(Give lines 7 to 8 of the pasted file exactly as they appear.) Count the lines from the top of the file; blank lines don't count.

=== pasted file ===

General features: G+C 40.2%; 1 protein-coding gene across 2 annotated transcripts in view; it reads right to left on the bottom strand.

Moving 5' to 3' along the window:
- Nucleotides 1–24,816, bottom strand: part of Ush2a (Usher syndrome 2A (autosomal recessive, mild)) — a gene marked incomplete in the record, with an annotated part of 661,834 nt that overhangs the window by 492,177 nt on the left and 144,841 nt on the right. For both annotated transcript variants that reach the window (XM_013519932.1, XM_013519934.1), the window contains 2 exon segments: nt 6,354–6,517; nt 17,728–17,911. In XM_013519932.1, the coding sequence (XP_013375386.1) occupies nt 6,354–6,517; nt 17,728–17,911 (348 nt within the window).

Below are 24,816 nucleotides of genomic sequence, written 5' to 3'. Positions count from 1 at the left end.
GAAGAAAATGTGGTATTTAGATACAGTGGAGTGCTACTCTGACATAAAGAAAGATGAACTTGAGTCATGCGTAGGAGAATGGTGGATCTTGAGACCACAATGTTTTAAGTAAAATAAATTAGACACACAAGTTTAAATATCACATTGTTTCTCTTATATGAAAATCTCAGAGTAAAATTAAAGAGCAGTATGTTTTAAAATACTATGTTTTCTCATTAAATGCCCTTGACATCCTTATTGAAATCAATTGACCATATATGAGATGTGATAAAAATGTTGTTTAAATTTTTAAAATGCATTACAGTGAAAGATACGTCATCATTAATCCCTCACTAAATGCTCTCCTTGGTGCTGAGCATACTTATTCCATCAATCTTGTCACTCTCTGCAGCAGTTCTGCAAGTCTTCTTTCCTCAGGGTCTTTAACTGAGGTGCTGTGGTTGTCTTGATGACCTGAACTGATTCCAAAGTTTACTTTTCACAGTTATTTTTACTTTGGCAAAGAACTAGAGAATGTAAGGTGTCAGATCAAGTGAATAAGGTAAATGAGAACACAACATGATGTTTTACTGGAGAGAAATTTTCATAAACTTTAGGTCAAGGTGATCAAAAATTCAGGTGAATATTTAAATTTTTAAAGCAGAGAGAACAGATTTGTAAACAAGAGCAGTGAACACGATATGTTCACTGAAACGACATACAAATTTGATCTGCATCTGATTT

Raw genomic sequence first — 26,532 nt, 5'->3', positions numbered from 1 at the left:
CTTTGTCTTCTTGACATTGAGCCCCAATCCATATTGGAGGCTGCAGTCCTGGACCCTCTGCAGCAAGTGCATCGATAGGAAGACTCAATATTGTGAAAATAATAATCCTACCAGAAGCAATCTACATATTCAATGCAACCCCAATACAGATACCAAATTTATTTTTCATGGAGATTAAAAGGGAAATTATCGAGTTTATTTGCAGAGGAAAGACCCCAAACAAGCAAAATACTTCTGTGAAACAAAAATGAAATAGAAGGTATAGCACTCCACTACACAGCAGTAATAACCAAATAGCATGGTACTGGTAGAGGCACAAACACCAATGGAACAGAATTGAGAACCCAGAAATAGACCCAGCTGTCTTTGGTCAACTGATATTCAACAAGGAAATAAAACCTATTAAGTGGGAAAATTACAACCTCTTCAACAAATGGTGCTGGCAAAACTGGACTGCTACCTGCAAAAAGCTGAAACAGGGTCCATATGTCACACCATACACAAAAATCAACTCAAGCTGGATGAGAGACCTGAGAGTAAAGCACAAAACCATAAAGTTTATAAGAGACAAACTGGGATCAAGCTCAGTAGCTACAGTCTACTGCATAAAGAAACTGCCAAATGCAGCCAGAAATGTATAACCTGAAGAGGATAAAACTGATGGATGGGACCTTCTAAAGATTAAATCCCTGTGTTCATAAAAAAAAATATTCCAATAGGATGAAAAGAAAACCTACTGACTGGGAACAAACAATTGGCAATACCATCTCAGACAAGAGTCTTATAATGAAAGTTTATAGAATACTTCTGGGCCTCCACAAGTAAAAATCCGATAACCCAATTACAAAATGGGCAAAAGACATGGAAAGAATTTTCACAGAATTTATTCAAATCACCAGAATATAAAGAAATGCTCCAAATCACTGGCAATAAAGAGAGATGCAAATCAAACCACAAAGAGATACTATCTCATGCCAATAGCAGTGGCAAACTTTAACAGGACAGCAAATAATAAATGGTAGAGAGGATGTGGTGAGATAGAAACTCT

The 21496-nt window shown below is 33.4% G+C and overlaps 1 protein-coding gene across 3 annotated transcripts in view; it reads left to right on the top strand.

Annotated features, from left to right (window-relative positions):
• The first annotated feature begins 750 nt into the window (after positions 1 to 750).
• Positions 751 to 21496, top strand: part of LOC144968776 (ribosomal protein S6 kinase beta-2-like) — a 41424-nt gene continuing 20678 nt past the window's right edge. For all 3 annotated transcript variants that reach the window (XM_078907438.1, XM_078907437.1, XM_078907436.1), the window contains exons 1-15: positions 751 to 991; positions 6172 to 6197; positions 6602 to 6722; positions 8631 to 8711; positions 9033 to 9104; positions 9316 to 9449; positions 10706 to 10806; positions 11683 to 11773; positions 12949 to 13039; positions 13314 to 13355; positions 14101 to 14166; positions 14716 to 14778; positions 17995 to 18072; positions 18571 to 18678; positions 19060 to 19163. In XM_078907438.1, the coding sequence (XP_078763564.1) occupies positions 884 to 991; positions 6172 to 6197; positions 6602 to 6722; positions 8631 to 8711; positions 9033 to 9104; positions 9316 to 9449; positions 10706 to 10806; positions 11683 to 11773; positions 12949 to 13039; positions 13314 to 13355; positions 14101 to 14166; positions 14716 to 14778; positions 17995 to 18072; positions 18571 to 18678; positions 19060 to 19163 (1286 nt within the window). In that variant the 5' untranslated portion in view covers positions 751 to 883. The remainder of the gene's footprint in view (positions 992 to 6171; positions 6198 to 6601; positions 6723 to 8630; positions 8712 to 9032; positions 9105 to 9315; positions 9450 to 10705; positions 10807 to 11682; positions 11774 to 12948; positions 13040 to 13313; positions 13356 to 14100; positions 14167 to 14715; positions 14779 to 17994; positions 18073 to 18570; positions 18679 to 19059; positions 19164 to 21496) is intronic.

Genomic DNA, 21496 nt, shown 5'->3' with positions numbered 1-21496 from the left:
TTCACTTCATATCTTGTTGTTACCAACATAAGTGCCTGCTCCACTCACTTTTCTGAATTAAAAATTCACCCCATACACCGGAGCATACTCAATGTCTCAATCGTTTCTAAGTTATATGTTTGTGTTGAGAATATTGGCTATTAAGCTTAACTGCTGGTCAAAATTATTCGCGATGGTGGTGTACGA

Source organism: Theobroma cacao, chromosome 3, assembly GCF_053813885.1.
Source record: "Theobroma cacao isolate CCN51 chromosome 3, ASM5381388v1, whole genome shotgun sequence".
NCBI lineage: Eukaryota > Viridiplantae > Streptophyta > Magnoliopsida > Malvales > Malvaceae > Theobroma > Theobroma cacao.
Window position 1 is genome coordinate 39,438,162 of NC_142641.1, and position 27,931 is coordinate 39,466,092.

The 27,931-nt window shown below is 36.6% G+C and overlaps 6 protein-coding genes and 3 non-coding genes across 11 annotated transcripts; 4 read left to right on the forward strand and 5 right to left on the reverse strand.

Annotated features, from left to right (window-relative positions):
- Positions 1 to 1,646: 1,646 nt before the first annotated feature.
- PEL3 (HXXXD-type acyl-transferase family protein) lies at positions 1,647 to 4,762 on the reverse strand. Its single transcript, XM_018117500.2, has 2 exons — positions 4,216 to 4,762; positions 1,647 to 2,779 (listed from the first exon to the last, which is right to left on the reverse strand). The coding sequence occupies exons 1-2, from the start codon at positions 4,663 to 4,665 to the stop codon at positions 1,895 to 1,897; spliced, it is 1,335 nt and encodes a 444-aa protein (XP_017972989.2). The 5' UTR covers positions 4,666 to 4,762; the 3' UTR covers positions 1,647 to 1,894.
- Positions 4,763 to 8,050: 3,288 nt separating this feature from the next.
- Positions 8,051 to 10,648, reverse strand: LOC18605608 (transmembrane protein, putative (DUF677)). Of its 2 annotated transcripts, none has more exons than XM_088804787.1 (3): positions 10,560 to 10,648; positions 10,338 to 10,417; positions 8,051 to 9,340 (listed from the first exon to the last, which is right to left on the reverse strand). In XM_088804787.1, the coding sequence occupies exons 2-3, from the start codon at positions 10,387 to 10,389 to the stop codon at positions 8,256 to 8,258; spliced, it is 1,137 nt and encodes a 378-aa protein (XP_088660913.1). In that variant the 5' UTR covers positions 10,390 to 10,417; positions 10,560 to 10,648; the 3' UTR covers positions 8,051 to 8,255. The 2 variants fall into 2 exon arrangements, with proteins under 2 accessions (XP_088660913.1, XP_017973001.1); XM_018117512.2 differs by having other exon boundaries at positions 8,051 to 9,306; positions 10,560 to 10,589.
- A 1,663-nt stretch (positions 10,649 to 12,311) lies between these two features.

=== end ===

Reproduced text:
CTTTGTCTTCTTGACATTGAGCCCCAATCCATATTGGAGGCTGCAGTCCTGGACCCTCTGCAGCAAGTGCATCGATAGGAAGACTCAATATTGTGAAAATAATAATCCTACCAGAAGCAATCTACATATTCAATGCAACCCCAATACAGATACCAAATTTATTTTTCATGGAGATTAAAAGGGAAATTATCGAGTTTATTTGCAGAGGAAAGACCCCAAACAAGCAAAATACTTCTGTGAAACAAAAATGAAATAGAAGGTATAGCACTCCACTACACAGCAGTAATAACCAAATAGCATGGTACTGGTAGAGGCACAAACACCAATGGAACAGAATTGAGAACCCAGAAATAGACCCAGCTGTCTTTGGTCAACTGATATTCAACAAGGAAATAAAACCTATTAAGTGGGAAAATTACAACCTCTTCAACAAATGGTGCTGGCAAAACTGGACTGCTACCTGCAAAAAGCTGAAACAGGGTCCATATGTCACACCATACACAAAAATCAACTCAAGCTGGATGAGAGACCTGAGAGTAAAGCACAAAACCATAAAGTTTATAAGAGACAAACTGGGATCAAGCTCAGTAGCTACAGTCTACTGCATAAAGAAACTGCCAAATGCAGCCAGAAATGTATAACCTGAAGAGGATAAAACTGATGGATGGGACCTTCTAAAGATTAAATCCCTGTGTTCATAAAAAAAAATATTCCAATAGGATGAAAAGAAAACCTACTGACTGGGAACAAACAATTGGCAATACCATCTCAGACAAGAGTCTTATAATGAAAGTTTATAGAATACTTCTGGGCCTCCACAAGTAAAAATCCGATAACCCAATTACAAAATGGGCAAAAGACATGGAAAGAATTTTCACAGAATTTATTCAAATCACCAGAATATAAAGAAATGCTCCAAATCACTGGCAATAAAGAGAGATGCAAATCAAACCACAAAGAGATACTATCTCATGCCAATAGCAGTGGCAAACTTTAACAGGACAGCAAATAATAAATGGTAGAGAGGATGTGGTGAGATAGAAACTCT

The 21496-nt window shown below is 33.4% G+C and overlaps 1 protein-coding gene across 3 annotated transcripts in view; it reads left to right on the top strand.